I'll peg the over/under on his extension at $12 million per year. That's not cheap, but unfortunately premium interior defenders don't come cheap. Up-and-coming young centers have made a habit of nabbing at least $10 million per season in recent years:

  • Joakim Noah: five years, $60 million (Oct 2010)
  • Marc Gasol: four years, $58 million (Dec 2011)
  • Roy Hibbert: four years, $58 million (Jul 2012)
  • Serge Ibaka: four years, $49 million (Aug 2012)
  • JaVale McGee: four years, $44 million (Jul 2012)
  • DeAndre Jordan: four years, $43 million (Dec 2011)
  • Tiago Splitter: four years, $36 million (Jul 2013)
  • Omer Asik: three years, $25 million (Jul 2012)

Value-wise, Sanders would seem to slot in above the McGee/Jordan cluster (more consistent and better defensively) but below the Gasol/Hibbert grouping (who bring much more to the table offensively). Ibaka is certainly more talented offensively, but slightly less capable defensively (and more of a PF at that) and thus he seems like the most likely comparable in terms of contract-size.

(3) Do John Henson and Ersan Ilyasova fit next to Sanders going forward?

This is the biggest question for the Bucks, and the decision is more difficult than you think. Ilyasova is a shooter who can stretch the floor and score efficiently, and Sanders can effectively cover up his defensive issues in most lineups. That pairing figures to be the centerpiece of the Bucks' starting lineup next season, and it's a good fit that should enhance the value of both players.

Trying to connect Sanders and Henson is bit like trying to jam puzzle pieces from different boxes together. As noted above, Sanders can't shoot from the perimeter and he isn't a reliable passer. Here's the dirty little secret from Henson's college career and early NBA adventure: he struggles with the same issues. Because I know this is a slightly controversial stance, let's take a closer look at the evidence...

Henson has never been an efficient scorer. He played for ultra-talented teams with multiple NBA prospects at North Carolina and functioned as a second or third option on offense (which is similar to his projected role in the NBA), but his offensive numbers weren't inspiring.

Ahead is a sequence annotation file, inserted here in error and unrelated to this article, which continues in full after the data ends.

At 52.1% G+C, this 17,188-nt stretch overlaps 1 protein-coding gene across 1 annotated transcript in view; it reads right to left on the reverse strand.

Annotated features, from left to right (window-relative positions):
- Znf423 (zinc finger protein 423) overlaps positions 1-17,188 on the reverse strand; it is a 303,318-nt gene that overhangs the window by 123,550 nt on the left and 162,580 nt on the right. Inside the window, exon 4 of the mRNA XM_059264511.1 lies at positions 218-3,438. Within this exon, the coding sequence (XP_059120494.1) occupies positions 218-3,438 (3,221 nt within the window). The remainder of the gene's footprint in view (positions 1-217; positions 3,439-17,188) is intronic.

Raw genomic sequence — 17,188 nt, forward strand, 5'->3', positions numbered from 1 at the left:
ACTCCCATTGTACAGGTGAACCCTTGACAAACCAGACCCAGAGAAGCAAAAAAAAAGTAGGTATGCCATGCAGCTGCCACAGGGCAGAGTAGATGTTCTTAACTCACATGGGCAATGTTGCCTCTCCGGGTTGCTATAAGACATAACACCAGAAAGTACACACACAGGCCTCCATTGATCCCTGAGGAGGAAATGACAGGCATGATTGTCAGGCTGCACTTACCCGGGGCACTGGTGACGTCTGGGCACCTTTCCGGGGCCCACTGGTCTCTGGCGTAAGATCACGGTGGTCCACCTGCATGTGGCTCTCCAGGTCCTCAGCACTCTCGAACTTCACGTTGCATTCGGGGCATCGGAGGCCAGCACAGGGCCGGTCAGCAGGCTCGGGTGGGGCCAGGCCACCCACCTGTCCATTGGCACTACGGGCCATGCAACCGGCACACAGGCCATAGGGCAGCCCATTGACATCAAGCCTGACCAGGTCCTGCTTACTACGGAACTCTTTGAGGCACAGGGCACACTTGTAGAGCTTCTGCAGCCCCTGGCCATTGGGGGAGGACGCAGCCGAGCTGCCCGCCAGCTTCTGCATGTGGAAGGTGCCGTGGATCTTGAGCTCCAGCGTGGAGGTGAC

In 2010-11, Henson shot 27% on jump shots and posted a ghastly 46.2% TS mark -- worst among the top-six players for FGA on the Tar Heels, according to The following year he shot 38% on jumpers and raised his TS% to 50.7 -- worst among the top-give players for FGA on the team. Note that the NBA average on jump shots from last season was 39.3%, and the TS average was 53.5%. Henson's college numbers are in Brandon Jennings territory. Combine that with three straight years hovering around 50% for free throw shooting, and it's easy to see why he slipped outside the lottery in the draft.

In his rookie season, things didn't get any better. In fact, they got worse. Henson converted on just 18 of his 81 jumpers outside of eight feet (22.2%) and finished with a TS% of 49.7 -- worse than every regular player on the Bucks except Monta Ellis, Luc Mbah a Moute and Marquis Daniels. If we drill down even farther, it gets even messier. Henson only shot 41-140 (29.2%) outside of the charge circle, including a terrible 25-70 mark in the paint but beyond the restricted area. For all of his pretty post moves, Henson ranked 142nd in post efficiency last year by converting 23 of 63 attempts (36.5%, 0.68 ppp), according to the Synergy numbers.

Henson has room for improvement and time to made adjustments, but his track record as a shooter (and scorer) is spotty enough to raise some red flags. It's the same question I asked with Brandon Jennings: how often do players drastically improve their shooting ability? Jennings has the natural efficiency of the three-point shot to give him hope. Henson does not. And because post play isn't particularly efficient as a play time, it's not like we can expect that area of his game to boost his efficiency.

Can the Bucks really risk building around a potential offensive wasteland of Sanders, Henson and Antetokounmpo? Maybe Henson can smash his statistical track record and become an offensive weapon, but if he doesn't the Bucks could be facing some serious floor spacing issues.

For now they can keep Ilyasova and Henson to pair with Sanders, but they will eventually have to make a choice. It will be interesting to see how the situation develops next year.

(4) What constitutes the core of the current team?

It's a more interesting question than you think. Refer to (3).